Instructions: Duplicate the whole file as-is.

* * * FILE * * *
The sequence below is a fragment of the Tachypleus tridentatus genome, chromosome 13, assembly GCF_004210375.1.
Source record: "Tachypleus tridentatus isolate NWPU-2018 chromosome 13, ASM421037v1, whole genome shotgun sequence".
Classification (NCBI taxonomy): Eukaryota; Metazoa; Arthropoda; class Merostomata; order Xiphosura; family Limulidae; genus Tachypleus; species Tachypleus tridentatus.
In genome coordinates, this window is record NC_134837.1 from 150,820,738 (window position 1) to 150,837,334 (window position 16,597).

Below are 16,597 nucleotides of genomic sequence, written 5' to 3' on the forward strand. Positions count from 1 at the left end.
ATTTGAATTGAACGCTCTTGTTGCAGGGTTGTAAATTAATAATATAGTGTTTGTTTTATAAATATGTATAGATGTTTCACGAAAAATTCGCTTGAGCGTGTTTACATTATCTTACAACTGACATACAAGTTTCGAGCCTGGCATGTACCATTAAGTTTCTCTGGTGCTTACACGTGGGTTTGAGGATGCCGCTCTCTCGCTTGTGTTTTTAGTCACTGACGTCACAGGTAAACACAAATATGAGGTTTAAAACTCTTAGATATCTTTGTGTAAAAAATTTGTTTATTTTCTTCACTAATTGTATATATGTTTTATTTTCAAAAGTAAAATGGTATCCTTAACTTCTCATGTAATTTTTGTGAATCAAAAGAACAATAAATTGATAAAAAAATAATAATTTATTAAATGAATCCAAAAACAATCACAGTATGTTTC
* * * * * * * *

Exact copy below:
The sequence below is a fragment of the Tachypleus tridentatus genome, chromosome 13, assembly GCF_004210375.1.
Source record: "Tachypleus tridentatus isolate NWPU-2018 chromosome 13, ASM421037v1, whole genome shotgun sequence".
Classification (NCBI taxonomy): Eukaryota; Metazoa; Arthropoda; class Merostomata; order Xiphosura; family Limulidae; genus Tachypleus; species Tachypleus tridentatus.
In genome coordinates, this window is record NC_134837.1 from 150,820,738 (window position 1) to 150,837,334 (window position 16,597).

Below are 16,597 nucleotides of genomic sequence, written 5' to 3' on the forward strand. Positions count from 1 at the left end.
ATTTGAATTGAACGCTCTTGTTGCAGGGTTGTAAATTAATAATATAGTGTTTGTTTTATAAATATGTATAGATGTTTCACGAAAAATTCGCTTGAGCGTGTTTACATTATCTTACAACTGACATACAAGTTTCGAGCCTGGCATGTACCATTAAGTTTCTCTGGTGCTTACACGTGGGTTTGAGGATGCCGCTCTCTCGCTTGTGTTTTTAGTCACTGACGTCACAGGTAAACACAAATATGAGGTTTAAAACTCTTAGATATCTTTGTGTAAAAAATTTGTTTATTTTCTTCACTAATTGTATATATGTTTTATTTTCAAAAGTAAAATGGTATCCTTAACTTCTCATGTAATTTTTGTGAATCAAAAGAACAATAAATTGATAAAAAAATAATAATTTATTAAATGAATCCAAAAACAATCACAGTATGTTTC